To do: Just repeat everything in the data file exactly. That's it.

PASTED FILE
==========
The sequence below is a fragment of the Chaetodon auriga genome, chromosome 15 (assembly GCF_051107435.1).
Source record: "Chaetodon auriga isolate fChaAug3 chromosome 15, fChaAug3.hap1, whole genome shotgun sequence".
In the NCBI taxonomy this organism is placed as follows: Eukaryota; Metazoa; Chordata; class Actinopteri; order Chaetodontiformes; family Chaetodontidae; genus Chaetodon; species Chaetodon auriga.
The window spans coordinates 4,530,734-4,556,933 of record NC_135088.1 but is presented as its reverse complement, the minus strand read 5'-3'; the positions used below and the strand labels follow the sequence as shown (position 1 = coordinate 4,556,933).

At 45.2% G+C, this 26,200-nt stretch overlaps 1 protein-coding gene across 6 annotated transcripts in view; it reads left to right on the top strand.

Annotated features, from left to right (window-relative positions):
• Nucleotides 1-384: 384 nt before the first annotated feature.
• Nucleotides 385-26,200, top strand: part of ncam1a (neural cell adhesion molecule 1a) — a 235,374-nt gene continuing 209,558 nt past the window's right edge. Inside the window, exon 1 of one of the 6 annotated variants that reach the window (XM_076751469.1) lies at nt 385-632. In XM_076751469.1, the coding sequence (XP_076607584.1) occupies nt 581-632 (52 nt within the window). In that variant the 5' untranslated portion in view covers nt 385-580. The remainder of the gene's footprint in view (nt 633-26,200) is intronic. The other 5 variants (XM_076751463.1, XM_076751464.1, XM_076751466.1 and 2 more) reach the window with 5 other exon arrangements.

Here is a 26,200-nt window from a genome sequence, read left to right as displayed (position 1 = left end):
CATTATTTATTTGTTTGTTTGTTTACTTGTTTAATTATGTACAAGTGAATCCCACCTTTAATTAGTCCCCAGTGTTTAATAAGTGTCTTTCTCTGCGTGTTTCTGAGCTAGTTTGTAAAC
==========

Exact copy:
The sequence below is a fragment of the Chaetodon auriga genome, chromosome 15 (assembly GCF_051107435.1).
Source record: "Chaetodon auriga isolate fChaAug3 chromosome 15, fChaAug3.hap1, whole genome shotgun sequence".
In the NCBI taxonomy this organism is placed as follows: Eukaryota; Metazoa; Chordata; class Actinopteri; order Chaetodontiformes; family Chaetodontidae; genus Chaetodon; species Chaetodon auriga.
The window spans coordinates 4,530,734-4,556,933 of record NC_135088.1 but is presented as its reverse complement, the minus strand read 5'-3'; the positions used below and the strand labels follow the sequence as shown (position 1 = coordinate 4,556,933).

At 45.2% G+C, this 26,200-nt stretch overlaps 1 protein-coding gene across 6 annotated transcripts in view; it reads left to right on the top strand.

Annotated features, from left to right (window-relative positions):
• Nucleotides 1-384: 384 nt before the first annotated feature.
• Nucleotides 385-26,200, top strand: part of ncam1a (neural cell adhesion molecule 1a) — a 235,374-nt gene continuing 209,558 nt past the window's right edge. Inside the window, exon 1 of one of the 6 annotated variants that reach the window (XM_076751469.1) lies at nt 385-632. In XM_076751469.1, the coding sequence (XP_076607584.1) occupies nt 581-632 (52 nt within the window). In that variant the 5' untranslated portion in view covers nt 385-580. The remainder of the gene's footprint in view (nt 633-26,200) is intronic. The other 5 variants (XM_076751463.1, XM_076751464.1, XM_076751466.1 and 2 more) reach the window with 5 other exon arrangements.

Here is a 26,200-nt window from a genome sequence, read left to right as displayed (position 1 = left end):
CATTATTTATTTGTTTGTTTGTTTACTTGTTTAATTATGTACAAGTGAATCCCACCTTTAATTAGTCCCCAGTGTTTAATAAGTGTCTTTCTCTGCGTGTTTCTGAGCTAGTTTGTAAAC